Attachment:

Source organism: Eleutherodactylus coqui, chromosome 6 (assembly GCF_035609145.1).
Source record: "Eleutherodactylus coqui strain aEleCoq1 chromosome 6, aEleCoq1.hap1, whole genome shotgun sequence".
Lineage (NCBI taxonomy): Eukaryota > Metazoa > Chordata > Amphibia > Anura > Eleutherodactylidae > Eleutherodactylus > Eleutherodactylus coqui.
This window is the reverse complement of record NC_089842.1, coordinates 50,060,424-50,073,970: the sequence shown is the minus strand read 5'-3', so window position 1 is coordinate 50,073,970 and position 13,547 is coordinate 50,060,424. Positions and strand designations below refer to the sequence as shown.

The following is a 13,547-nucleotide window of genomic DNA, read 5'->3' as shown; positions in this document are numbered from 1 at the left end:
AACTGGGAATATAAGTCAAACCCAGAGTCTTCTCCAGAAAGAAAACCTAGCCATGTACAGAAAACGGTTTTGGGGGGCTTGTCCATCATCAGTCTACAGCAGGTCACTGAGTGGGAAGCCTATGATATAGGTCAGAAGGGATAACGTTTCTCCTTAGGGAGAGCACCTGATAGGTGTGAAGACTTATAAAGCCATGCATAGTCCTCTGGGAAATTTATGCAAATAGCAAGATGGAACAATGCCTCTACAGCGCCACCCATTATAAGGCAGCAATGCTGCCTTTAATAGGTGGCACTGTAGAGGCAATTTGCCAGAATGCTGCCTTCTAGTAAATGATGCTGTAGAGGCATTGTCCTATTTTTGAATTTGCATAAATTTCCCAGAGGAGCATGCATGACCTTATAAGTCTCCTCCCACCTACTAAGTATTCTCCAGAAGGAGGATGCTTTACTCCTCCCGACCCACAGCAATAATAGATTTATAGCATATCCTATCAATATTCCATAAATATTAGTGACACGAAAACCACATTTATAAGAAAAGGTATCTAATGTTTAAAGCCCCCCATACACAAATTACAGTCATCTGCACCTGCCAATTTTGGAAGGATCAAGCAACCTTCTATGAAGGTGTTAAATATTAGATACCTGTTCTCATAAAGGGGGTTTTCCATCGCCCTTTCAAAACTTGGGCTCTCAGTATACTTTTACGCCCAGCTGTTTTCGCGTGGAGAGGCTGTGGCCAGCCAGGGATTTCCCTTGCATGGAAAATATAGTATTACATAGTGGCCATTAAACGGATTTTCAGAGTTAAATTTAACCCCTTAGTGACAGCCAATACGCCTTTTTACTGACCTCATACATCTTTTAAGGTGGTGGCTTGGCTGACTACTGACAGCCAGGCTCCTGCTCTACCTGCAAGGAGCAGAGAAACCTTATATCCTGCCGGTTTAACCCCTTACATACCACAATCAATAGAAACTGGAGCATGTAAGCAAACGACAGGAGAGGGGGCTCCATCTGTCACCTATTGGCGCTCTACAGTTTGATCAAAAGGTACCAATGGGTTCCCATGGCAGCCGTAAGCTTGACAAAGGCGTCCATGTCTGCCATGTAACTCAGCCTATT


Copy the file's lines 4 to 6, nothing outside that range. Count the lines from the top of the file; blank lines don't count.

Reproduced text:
This window is the reverse complement of record NC_089842.1, coordinates 50,060,424-50,073,970: the sequence shown is the minus strand read 5'-3', so window position 1 is coordinate 50,073,970 and position 13,547 is coordinate 50,060,424. Positions and strand designations below refer to the sequence as shown.

The following is a 13,547-nucleotide window of genomic DNA, read 5'->3' as shown; positions in this document are numbered from 1 at the left end:
AACTGGGAATATAAGTCAAACCCAGAGTCTTCTCCAGAAAGAAAACCTAGCCATGTACAGAAAACGGTTTTGGGGGGCTTGTCCATCATCAGTCTACAGCAGGTCACTGAGTGGGAAGCCTATGATATAGGTCAGAAGGGATAACGTTTCTCCTTAGGGAGAGCACCTGATAGGTGTGAAGACTTATAAAGCCATGCATAGTCCTCTGGGAAATTTATGCAAATAGCAAGATGGAACAATGCCTCTACAGCGCCACCCATTATAAGGCAGCAATGCTGCCTTTAATAGGTGGCACTGTAGAGGCAATTTGCCAGAATGCTGCCTTCTAGTAAATGATGCTGTAGAGGCATTGTCCTATTTTTGAATTTGCATAAATTTCCCAGAGGAGCATGCATGACCTTATAAGTCTCCTCCCACCTACTAAGTATTCTCCAGAAGGAGGATGCTTTACTCCTCCCGACCCACAGCAATAATAGATTTATAGCATATCCTATCAATATTCCATAAATATTAGTGACACGAAAACCACATTTATAAGAAAAGGTATCTAATGTTTAAAGCCCCCCATACACAAATTACAGTCATCTGCACCTGCCAATTTTGGAAGGATCAAGCAACCTTCTATGAAGGTGTTAAATATTAGATACCTGTTCTCATAAAGGGGGTTTTCCATCGCCCTTTCAAAACTTGGGCTCTCAGTATACTTTTACGCCCAGCTGTTTTCGCGTGGAGAGGCTGTGGCCAGCCAGGGATTTCCCTTGCATGGAAAATATAGTATTACATAGTGGCCATTAAACGGATTTTCAGAGTTAAATTTAACCCCTTAGTGACAGCCAATACGCCTTTTTACTGACCTCATACATCTTTTAAGGTGGTGGCTTGGCTGACTACTGACAGCCAGGCTCCTGCTCTACCTGCAAGGAGCAGAGAAACCTTATATCCTGCCGGTTTAACCCCTTACATACCACAATCAATAGAAACTGGAGCATGTAAGCAAACGACAGGAGAGGGGGCTCCATCTGTCACCTATTGGCGCTCTACAGTTTGATCAAAAGGTACCAATGGGTTCCCATGGCAGCCGTAAGCTTGACAAAGGCGTCCATGTCTGCCATGTAACTCAGCCTATT